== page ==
Revision Rhinoplasty – Secondary Rhinoplasty
On this page, we will talk about revision rhinoplasty surgery: What is revision surgery? What kind of pathologies can be corrected with revision rhinoplasty? When is costal cartilage needed?
When is ear cartilage removed? Does removing cartilage from another part of the body cause any deficiency?
You are welcome to our practice in Adana Ziyapaşa for a revision rhinoplasty interview.
Revision rhinoplasty or secondary rhinoplasty is the procedure for performing rhinoplasty for someone who has had rhinoplasty before.
With revision surgery, the bad results of the previous surgery can be corrected. For patients, these surgeries are not much different from the first surgery. However, such surgeries are more laborious and difficult for surgeons.
Revision rhinoplasty may be required if the desired or expected results could not be obtained in the previous rhinoplasty surgery.
Insufficient hump removal in the previous surgery
Excessively resected bony or cartilaginous dorsum in the previous surgery
Asymmetries that could not be corrected in the previous surgery
Uncorrected dorsal deviation in the previous surgery
Dorsal axis deviation that occur after the previous surgery
Noses that were reduced too much in the previous surgery
Noses that were insufficiently reduced in the previous surgery
Supratip fullness (polly beak deformity) due to the previous surgery
Over-rotated tip due to the previous surgery
Nasal tip pitosis
Pinched nose deformity
Depressions and bony irregularities on the nasal dorsum after the previous surgery
Open roof deformity (Leaving the nasal dorsum open after removing the hump in the previous surgery)
Some revision surgeries are performed because of nasal congestion. In this patient group, there may or may not be a problem in the outer part of the nose.
If you still have nasal congestion 2-3 months after the surgery, it would be helpful to get your doctor’s opinion to determine the problem that caused your nasal congestion.
If the surgeon did not make adequate interventions to relieve nasal congestion in the first operation, or if necessary interventions were made but not sufficient, the patient’s nasal congestion will continue.
The most common cause: Uncorrected or insufficiently corrected septum deviation in the first surgery. In this case, the patient will need to be operated again to correct the nasal congestion.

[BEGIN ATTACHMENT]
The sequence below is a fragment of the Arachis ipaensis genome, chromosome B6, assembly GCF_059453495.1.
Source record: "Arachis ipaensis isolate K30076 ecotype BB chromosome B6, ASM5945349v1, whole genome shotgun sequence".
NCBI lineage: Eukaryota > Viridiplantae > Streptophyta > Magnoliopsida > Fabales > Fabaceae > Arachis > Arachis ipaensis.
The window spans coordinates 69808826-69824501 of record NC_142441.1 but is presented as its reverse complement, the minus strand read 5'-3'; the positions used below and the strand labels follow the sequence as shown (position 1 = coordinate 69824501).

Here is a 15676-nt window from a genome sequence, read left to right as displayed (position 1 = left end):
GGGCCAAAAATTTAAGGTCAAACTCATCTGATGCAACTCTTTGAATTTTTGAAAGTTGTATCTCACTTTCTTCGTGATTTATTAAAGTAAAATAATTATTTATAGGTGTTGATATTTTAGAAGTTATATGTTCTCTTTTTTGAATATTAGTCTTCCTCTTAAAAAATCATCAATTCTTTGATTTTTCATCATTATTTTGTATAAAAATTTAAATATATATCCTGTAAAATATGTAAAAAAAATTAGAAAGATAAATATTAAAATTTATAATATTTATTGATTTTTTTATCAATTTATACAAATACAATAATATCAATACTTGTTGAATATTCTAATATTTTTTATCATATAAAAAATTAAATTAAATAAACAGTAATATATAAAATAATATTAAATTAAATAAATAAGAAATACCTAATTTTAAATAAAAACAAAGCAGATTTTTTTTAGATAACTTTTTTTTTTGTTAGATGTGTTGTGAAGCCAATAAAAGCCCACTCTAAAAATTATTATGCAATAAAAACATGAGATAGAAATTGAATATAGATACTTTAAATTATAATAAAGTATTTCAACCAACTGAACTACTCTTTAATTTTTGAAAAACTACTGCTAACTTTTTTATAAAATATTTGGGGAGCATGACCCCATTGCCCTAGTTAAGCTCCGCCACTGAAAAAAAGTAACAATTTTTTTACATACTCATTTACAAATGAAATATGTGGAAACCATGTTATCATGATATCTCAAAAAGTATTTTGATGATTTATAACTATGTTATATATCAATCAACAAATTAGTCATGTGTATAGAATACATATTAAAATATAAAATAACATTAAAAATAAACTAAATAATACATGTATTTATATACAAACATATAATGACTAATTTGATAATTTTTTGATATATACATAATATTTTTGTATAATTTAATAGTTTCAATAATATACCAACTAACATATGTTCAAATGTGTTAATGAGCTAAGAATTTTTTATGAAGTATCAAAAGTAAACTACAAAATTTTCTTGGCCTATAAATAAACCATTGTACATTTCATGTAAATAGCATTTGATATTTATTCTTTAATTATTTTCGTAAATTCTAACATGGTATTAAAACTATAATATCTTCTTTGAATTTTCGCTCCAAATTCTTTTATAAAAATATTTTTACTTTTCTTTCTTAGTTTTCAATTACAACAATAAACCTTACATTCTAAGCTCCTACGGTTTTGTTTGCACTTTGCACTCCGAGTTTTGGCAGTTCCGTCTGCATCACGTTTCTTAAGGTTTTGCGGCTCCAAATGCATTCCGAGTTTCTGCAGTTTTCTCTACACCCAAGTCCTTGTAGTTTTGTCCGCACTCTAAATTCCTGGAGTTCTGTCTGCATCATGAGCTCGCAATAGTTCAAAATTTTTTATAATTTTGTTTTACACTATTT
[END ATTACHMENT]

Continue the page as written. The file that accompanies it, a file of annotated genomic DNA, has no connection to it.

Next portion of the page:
In some patients, the problem is swollen nasal concha (concha hypertrophy). Another cause is undiagnosed allergic rhinitis.
We perform revision rhinoplasty operations under general anesthesia. We prefer the open technique in these surgeries. The average operation time is 4-5 hours.
It can be done 6 months after the first surgery.
It is more difficult than the first operation. Because the procedures that can be done easily in the first surgery are more difficult in the revision surgery.
Extra cartilage tissues are needed in the revision surgeries. In the vast majority of the secondary cases, there is not enough cartilage in the nose for repair. Because a significant amount of the cartilage in the nose was used or removed in the previous surgery. In this case, it is necessary to provide the cartilage required for the revision surgery from the other tissues. We do not prefer the foreign tissues such as Silikon, Goretex, Medpor to eliminate the cartilage deficiencies in the revision surgeries; we prefer to use the patient’s own cartilage tissues. We take the required cartilage from the patient’s auricle or rib.
Costal cartilage is usually needed in the secondary or revision rhinoplasty. In other words, it is used in patients who have had a previous unsuccessful rhinoplasty surgery. Costal cartilage is the first choice, especially in patients who have had a large amount of cartilage or bone removed in their first surgery and who have developed a severe collapse of the nose called “saddle nose” deformity.
An alternative to the costal cartilage is ear cartilage. However, the amount of cartilage in the ear is less than the costal cartilage and does not have a strong enough cartilage structure. An alternative to the costal cartilage is the ear cartilage. However, the amount of cartilage in the ear is less than the costal cartilage, and the ear cartilage does not have a strong cartilage structure as the costal cartilage. For this reason, costal cartilage is preferred in cases where a large amount and strong cartilage structure is needed. For this reason, costal cartilage is preferred in cases where a large amount of cartilage and a strong cartilage structure are needed
The cartilage part of the 6th or 7th ribs is removed from the right side. Removal of the costa does not cause a functional deficiency in the body.
Of course, there are some risks to getting a costa. Just beneath the costa is the pleura and the lung. Therefore, there is a risk of injury to the pleura and air leakage into the rib cage during costa removal. However, this is a very rare complication. When this undesirable situation occurs, it may be necessary to insert a chest tube.
There may be pain in the place where the costa is taken, and this pain may last for 2-3 weeks.
Ear cartilage is also generally needed in revision rhinoplasty. Ear cartilage is an alternative to costal cartilage. If a large amount of cartilage tissue is needed, costal cartilage is preferred. If less cartilage tissue is needed, ear cartilage is preferred.
Does removal of ear cartilage cause scarring?
The ear cartilage is removed by entering just in front of the fold in the inner part of the auricle. It does not cause any change in the general shape and appearance of the auricle. Since the incision is made from the fold in front of the ear, the scar remains hidden. The scar remains hidden because the incision is made just in front of the fold in the ear.